Thursday, December 15, 2011
Toys, weapons, drones
Even though it was a different line of thinking, I guess it's no coincidence that I posted Snoopy vs. the Red Baron yesterday. I've been thinking a lot about drones lately.
I did an interview with Ted Carancho, the main dude with AeroQuad, and the chat went up on Kill Screen today.
As I mention in the intro to the interview, a few people I spoke with refused to acknowledge that drones are even slightly toy-like. "Really?" I asked, and then again, "Seriously, really?" Flash forward to the recent quote and link from Iran:
"Obama begs Iran to give him back his toy plane," proclaimed a headline from Iran's Fars News Agency Tuesday.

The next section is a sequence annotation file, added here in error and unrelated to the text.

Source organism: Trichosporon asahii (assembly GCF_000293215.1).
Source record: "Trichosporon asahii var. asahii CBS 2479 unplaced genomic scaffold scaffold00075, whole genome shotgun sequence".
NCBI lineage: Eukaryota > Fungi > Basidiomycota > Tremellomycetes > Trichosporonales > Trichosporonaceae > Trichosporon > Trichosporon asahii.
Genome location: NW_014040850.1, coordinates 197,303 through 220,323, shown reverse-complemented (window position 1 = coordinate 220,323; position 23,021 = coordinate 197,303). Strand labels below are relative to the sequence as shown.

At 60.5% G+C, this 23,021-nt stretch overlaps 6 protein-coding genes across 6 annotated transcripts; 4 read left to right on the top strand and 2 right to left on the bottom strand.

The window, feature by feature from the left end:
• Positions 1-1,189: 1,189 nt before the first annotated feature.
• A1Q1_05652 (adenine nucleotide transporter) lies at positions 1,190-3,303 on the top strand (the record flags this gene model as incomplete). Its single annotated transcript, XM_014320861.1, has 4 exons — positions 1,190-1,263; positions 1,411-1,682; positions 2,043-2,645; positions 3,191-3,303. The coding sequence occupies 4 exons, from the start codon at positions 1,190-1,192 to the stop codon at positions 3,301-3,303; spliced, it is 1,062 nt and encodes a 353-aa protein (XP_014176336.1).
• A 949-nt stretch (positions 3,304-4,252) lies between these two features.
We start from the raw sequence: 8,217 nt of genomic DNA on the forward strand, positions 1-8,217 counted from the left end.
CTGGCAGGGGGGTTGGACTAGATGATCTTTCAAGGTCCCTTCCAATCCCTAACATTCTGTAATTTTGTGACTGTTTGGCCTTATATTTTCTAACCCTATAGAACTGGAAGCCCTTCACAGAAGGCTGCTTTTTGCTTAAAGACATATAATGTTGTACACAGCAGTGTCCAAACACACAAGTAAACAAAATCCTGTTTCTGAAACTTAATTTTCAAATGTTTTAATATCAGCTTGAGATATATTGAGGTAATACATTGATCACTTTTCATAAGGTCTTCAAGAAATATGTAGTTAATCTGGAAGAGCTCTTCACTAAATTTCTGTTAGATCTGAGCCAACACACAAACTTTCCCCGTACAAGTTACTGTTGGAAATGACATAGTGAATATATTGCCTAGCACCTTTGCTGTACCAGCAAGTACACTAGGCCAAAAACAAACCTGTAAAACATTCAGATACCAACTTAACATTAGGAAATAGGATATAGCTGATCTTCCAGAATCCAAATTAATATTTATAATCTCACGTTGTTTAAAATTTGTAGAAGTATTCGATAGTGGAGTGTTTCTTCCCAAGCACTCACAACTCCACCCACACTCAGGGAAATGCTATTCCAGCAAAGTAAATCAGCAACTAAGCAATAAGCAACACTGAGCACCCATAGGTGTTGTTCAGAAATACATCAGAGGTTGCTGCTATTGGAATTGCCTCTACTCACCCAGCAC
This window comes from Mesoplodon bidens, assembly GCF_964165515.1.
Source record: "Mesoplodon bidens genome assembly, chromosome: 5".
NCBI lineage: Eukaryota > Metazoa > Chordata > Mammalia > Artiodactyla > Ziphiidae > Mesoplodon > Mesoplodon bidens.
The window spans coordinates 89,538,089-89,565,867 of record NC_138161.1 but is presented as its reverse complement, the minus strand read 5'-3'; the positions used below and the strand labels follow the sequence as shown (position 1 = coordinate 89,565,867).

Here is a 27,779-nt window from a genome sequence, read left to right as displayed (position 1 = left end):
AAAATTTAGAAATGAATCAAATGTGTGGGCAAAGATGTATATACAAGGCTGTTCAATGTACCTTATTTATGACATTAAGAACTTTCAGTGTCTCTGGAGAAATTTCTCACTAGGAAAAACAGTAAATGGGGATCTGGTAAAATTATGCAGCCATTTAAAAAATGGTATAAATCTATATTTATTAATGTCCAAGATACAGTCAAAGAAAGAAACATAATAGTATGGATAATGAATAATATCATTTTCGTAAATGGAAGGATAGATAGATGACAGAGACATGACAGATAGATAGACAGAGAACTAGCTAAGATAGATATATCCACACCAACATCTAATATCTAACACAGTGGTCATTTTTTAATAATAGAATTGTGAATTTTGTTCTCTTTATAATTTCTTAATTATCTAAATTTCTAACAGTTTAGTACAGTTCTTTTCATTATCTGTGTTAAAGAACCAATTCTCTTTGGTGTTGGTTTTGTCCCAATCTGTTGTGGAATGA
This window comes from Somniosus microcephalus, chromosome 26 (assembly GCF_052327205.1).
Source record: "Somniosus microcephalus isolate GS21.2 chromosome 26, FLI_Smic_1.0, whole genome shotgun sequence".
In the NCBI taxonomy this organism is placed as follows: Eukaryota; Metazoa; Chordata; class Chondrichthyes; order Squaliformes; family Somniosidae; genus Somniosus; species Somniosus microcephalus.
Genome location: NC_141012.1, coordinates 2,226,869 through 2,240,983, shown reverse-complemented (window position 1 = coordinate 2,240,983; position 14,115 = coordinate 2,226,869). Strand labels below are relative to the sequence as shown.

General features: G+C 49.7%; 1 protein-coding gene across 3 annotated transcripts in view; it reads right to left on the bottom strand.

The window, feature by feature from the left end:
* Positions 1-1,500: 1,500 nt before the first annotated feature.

So, with the interview I was really trying to pull off this idea that even though a playful tech-toy community wants nothing to do with the military, all their stuff is open source, and, they're making it easier and easier all the time to do the following: Type in an address, send the drone there. They think of this as play. I'm not suggesting or even implying that drones should be somehow regulated. And, I agree that it's play. (That's the problem!) So, what I am suggesting is that I think they will have capabilities, as unmanned crafts, to deliver...things...anywhere. Like, for example, beer, as in the link at the end of the interview. Or, candy. Or, drugs. Or, bombs. Or, money. Or, Chinese food. So, yeah. And, beyond that, the side with the best toys wins wars? Maybe this has been happening since the industrial revolution? Or, even way further back. But...the difference now is that kids could actually, literally, potentially be the best warriors. And, this is deeply problematic on so many levels.